We have had an incredible warm up. The temps reached 65+ and I have been lusting for a motorcycle ride. So, I aired up the tires, checked the chain, and fired up the V-Strom for a ride around the block. Okay, it was a long block, but much needed.
And of course, I found a church for a photo in Goshen.
I have traveled down New Burlington Road many times while out for a leisurely ride on the motorcycle, and have passed this cemetery without much notice. But, the other day, I noticed and turned in to the New Burlington Cemetery, wondering what I might find on the hillside. Curiosity was my guide.
It appears that the cemetery began as the Jenkins family plot circa 1806. The Northwest Ordinance of 1787 opened up the Northwest Territories and pioneers began settling the land now known as Ohio. Many old cemeteries began as family plots.
I pulled to the middle of the cemetery, noticing more recent burial plots and modern headstones. But there in the middle was an unexpected memorial. It was a tribute to the men and women of the armed forces who are buried there. The names on the list was extensive. Both sides of the memorial gave honor to those who served. Army. Navy. Air Force. Marines. I noticed that the U.S. Coast Guard was omitted, perhaps an innocent omission.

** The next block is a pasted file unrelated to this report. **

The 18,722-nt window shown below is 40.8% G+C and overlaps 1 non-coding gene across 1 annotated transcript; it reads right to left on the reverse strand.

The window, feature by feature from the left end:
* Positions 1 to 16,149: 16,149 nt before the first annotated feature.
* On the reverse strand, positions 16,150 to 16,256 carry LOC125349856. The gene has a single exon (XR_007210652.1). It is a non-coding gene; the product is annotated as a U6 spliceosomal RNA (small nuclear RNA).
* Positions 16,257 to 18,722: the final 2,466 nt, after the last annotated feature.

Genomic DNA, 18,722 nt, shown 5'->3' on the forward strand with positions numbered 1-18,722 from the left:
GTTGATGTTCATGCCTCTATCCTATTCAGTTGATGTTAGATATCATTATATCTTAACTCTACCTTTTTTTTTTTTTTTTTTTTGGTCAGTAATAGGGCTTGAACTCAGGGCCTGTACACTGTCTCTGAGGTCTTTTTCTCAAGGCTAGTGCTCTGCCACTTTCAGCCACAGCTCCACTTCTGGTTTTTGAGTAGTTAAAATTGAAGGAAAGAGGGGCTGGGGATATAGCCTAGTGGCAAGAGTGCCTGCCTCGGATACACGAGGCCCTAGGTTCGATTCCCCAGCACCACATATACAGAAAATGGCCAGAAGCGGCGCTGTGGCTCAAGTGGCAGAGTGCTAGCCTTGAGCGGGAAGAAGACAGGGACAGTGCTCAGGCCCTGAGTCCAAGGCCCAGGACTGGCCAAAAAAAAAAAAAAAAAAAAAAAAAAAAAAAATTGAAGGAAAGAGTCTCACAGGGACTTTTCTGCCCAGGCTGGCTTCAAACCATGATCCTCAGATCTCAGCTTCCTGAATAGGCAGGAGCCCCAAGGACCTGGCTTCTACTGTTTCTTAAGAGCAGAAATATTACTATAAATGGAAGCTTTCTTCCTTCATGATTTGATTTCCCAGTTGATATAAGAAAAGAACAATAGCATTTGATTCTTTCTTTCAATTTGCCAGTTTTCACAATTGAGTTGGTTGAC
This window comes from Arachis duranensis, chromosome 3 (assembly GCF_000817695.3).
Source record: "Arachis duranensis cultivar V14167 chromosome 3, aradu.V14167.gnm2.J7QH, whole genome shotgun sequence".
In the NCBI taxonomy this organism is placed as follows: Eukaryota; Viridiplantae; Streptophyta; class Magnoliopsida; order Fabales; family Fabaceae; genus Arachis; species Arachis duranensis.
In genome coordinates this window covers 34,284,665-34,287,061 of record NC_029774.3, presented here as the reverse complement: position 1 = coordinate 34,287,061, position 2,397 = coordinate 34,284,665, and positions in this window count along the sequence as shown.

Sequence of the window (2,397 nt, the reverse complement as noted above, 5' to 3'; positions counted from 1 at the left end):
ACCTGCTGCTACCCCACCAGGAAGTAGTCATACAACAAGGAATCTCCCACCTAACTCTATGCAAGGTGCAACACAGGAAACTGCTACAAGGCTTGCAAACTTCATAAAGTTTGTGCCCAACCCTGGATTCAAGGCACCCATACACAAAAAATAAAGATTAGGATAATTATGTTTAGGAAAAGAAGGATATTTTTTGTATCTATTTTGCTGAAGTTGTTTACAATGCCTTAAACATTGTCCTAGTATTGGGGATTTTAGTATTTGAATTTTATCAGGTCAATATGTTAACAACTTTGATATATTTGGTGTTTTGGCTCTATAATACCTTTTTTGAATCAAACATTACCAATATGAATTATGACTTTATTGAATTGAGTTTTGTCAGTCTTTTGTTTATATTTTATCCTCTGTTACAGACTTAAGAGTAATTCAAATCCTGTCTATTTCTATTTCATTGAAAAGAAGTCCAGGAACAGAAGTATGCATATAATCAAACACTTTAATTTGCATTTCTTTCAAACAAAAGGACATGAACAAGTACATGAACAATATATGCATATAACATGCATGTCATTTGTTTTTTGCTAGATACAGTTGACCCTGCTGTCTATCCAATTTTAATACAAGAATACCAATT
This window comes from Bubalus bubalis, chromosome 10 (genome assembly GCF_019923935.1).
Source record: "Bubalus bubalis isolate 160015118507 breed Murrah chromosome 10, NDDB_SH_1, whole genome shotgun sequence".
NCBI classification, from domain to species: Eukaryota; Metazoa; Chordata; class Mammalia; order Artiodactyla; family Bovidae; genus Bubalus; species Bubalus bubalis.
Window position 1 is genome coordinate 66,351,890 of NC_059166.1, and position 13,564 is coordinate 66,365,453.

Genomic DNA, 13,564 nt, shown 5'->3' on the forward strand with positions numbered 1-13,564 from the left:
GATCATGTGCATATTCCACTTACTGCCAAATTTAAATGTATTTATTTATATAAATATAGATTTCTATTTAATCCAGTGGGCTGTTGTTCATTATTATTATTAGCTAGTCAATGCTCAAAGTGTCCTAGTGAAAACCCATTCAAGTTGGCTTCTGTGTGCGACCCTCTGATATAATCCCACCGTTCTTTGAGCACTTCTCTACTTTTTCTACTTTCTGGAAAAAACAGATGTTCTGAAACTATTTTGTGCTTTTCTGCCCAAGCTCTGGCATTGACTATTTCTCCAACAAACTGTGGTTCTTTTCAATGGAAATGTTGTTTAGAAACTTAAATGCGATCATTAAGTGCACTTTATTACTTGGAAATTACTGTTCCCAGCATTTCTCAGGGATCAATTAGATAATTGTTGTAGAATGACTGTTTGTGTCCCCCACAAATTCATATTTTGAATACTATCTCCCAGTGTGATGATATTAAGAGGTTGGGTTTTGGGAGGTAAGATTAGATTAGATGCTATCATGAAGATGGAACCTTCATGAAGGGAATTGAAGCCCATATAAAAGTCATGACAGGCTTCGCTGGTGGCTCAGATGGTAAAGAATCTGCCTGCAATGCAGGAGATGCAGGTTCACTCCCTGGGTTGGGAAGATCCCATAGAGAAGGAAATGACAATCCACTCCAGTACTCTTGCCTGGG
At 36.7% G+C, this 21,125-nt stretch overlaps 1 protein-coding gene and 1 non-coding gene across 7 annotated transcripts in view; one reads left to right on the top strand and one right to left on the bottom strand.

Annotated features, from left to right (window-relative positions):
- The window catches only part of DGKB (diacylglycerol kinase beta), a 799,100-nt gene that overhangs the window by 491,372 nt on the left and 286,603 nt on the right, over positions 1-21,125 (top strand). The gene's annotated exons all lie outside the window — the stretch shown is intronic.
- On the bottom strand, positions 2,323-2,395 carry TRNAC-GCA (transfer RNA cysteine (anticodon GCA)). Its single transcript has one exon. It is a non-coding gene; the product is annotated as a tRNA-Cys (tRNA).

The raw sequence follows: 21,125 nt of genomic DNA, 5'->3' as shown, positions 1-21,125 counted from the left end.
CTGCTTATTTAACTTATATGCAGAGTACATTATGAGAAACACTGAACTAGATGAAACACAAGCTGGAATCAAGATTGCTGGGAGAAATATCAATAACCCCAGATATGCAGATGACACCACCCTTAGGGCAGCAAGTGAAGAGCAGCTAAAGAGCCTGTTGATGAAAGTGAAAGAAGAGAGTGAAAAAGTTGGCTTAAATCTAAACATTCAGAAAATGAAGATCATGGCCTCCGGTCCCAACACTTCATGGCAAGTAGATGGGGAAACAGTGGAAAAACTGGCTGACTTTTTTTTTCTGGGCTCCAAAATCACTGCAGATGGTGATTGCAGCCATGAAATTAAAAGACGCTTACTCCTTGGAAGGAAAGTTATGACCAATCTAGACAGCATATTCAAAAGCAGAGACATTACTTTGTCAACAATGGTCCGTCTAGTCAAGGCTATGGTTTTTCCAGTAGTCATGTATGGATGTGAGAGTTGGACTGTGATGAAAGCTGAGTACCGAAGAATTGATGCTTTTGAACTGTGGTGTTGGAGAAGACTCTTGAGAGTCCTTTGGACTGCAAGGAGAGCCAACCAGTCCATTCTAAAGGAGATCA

A cemetery that began in 1806 must certainly have an older section, and I found it at the very back in the corner of this peaceful piece of land.
I walked amongst the headstones looking at the records of birth and death. I also noticed the recognition of military service with the placement of small American Flags. Such is the final resting place of so many, and buried with them their family history.
I wandered back to my motorcycle, and rolled out of the cemetery pausing to take another picture of my curious adventure into history.
Sometimes, I just have to combine two of my favorite pastimes—motorcycling and hiking. And so I found myself on a gorgeous Sunday afternoon, motorcycling one my favorite roads to a favorite hiking spot, Caesar Creek Nature Preserve.
I entered the trail and wound my way along the creek, observing how high the water is and how fast it was running. Clearly, the Army Corps of Engineers has increased the output at the dam, just a couple of miles up creek.
There was only one other car in the parking lot, it’s occupants nowhere to be seen. It’s like I had all the trails to myself. How serene!